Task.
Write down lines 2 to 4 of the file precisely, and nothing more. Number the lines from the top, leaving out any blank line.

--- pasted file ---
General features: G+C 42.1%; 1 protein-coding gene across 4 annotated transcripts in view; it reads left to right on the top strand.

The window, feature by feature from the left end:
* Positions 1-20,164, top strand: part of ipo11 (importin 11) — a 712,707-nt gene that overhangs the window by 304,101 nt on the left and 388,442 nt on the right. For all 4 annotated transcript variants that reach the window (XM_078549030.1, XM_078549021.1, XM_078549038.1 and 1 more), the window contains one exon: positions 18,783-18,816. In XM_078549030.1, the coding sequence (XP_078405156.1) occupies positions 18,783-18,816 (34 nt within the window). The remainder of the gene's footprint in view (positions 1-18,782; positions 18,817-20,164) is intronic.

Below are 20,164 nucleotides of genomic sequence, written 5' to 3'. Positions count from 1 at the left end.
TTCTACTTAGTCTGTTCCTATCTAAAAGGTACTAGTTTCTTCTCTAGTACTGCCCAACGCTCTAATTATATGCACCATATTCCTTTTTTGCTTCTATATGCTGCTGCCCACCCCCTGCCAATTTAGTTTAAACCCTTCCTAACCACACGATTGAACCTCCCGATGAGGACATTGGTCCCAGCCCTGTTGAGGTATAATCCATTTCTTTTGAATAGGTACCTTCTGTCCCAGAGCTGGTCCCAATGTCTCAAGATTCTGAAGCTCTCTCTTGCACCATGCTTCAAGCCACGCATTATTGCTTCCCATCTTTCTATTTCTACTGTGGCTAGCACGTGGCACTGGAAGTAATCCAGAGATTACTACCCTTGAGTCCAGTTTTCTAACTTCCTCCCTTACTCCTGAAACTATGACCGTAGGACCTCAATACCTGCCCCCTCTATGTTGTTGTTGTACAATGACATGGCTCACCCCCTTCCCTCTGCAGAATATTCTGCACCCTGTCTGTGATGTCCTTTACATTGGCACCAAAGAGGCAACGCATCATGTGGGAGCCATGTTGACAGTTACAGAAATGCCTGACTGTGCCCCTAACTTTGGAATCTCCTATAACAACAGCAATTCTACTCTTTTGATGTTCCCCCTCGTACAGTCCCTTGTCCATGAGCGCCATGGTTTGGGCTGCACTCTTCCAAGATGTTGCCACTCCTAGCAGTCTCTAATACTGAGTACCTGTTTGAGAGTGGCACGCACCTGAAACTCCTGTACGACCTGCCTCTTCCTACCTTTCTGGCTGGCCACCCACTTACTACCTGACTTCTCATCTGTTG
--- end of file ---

The window, feature by feature from the left end:
* Positions 1-20,164, top strand: part of ipo11 (importin 11) — a 712,707-nt gene that overhangs the window by 304,101 nt on the left and 388,442 nt on the right. For all 4 annotated transcript variants that reach the window (XM_078549030.1, XM_078549021.1, XM_078549038.1 and 1 more), the window contains one exon: positions 18,783-18,816. In XM_078549030.1, the coding sequence (XP_078405156.1) occupies positions 18,783-18,816 (34 nt within the window). The remainder of the gene's footprint in view (positions 1-18,782; positions 18,817-20,164) is intronic.

Below are 20,164 nucleotides of genomic sequence, written 5' to 3'. Positions count from 1 at the left end.